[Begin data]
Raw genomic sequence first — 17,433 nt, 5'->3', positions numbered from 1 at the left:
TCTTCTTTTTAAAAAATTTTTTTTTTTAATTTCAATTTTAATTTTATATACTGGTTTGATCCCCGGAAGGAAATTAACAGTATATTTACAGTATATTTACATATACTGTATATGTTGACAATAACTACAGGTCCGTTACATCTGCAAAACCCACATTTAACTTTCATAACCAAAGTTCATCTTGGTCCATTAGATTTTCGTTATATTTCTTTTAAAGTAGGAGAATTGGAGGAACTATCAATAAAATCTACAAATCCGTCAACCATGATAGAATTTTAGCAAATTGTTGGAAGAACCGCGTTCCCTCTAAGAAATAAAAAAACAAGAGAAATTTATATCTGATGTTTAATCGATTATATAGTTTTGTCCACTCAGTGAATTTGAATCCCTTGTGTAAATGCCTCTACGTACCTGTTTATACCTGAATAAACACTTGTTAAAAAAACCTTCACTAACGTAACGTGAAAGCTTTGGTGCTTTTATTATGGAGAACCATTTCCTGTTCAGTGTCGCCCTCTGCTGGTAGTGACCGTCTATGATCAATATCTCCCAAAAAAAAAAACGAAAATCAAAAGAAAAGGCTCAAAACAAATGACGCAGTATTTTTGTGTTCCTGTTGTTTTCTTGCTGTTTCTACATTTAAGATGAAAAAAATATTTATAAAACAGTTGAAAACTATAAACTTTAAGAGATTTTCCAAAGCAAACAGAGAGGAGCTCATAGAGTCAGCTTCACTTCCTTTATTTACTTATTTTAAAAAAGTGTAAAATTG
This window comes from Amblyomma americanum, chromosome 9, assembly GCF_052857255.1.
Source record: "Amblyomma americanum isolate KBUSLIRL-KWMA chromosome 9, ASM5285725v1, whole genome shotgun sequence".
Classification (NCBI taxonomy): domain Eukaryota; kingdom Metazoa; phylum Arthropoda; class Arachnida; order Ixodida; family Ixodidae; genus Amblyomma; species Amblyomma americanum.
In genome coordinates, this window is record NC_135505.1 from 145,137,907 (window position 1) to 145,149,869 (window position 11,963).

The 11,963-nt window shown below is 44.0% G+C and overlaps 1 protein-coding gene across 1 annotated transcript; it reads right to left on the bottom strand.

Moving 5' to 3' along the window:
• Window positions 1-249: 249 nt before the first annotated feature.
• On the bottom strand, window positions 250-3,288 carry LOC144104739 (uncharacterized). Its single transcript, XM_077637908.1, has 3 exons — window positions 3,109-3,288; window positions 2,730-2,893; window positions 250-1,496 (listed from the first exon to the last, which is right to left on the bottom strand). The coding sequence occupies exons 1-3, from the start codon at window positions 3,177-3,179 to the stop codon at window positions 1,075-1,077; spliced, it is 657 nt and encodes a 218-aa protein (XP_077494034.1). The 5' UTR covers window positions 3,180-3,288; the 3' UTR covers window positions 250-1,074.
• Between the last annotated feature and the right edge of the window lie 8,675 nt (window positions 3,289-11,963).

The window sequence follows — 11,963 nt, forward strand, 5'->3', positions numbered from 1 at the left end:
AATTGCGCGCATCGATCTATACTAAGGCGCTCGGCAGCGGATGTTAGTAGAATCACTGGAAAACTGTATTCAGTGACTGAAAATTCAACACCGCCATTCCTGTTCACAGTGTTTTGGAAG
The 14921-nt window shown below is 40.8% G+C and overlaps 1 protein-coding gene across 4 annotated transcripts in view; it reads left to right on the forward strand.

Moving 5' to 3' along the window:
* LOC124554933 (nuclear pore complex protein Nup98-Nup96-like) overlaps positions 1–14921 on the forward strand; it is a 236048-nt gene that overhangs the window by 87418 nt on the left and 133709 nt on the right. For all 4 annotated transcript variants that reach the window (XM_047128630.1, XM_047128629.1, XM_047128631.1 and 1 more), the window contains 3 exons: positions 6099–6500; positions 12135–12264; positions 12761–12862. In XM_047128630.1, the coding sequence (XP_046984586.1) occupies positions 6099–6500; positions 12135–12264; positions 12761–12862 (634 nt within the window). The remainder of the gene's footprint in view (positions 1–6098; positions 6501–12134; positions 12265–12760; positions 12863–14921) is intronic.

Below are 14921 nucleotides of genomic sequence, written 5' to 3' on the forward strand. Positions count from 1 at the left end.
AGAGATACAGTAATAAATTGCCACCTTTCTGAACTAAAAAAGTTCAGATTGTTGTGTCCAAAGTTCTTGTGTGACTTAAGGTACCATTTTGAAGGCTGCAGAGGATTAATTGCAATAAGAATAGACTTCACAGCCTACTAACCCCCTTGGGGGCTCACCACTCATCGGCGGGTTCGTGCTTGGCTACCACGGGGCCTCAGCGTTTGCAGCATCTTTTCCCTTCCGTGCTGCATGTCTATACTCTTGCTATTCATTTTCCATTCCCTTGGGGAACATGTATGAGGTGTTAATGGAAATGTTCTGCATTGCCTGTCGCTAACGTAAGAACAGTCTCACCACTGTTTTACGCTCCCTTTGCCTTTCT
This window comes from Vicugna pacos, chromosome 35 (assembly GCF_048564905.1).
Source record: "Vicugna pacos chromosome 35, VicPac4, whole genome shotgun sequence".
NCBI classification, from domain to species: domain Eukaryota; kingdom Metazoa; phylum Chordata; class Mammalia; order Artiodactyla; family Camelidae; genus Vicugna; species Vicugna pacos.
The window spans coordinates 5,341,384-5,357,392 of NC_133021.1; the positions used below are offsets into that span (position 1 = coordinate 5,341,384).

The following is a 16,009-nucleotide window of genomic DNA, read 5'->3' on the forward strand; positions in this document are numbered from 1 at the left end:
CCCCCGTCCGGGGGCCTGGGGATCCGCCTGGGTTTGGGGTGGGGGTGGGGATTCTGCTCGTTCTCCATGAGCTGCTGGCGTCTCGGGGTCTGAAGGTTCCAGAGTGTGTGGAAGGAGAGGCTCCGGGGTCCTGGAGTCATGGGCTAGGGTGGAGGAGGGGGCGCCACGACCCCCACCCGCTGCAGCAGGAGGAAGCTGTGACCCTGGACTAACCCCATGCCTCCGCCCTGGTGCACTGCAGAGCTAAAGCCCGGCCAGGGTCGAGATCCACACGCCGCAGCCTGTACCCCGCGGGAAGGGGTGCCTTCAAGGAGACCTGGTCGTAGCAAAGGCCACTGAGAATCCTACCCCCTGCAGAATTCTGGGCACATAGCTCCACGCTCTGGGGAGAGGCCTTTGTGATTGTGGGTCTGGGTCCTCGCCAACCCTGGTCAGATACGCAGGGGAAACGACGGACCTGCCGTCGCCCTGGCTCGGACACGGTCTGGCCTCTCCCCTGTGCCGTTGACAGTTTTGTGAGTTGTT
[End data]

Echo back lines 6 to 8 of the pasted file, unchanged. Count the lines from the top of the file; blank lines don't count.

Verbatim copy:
In genome coordinates, this window is record NC_135505.1 from 145,137,907 (window position 1) to 145,149,869 (window position 11,963).

The 11,963-nt window shown below is 44.0% G+C and overlaps 1 protein-coding gene across 1 annotated transcript; it reads right to left on the bottom strand.

Moving 5' to 3' along the window: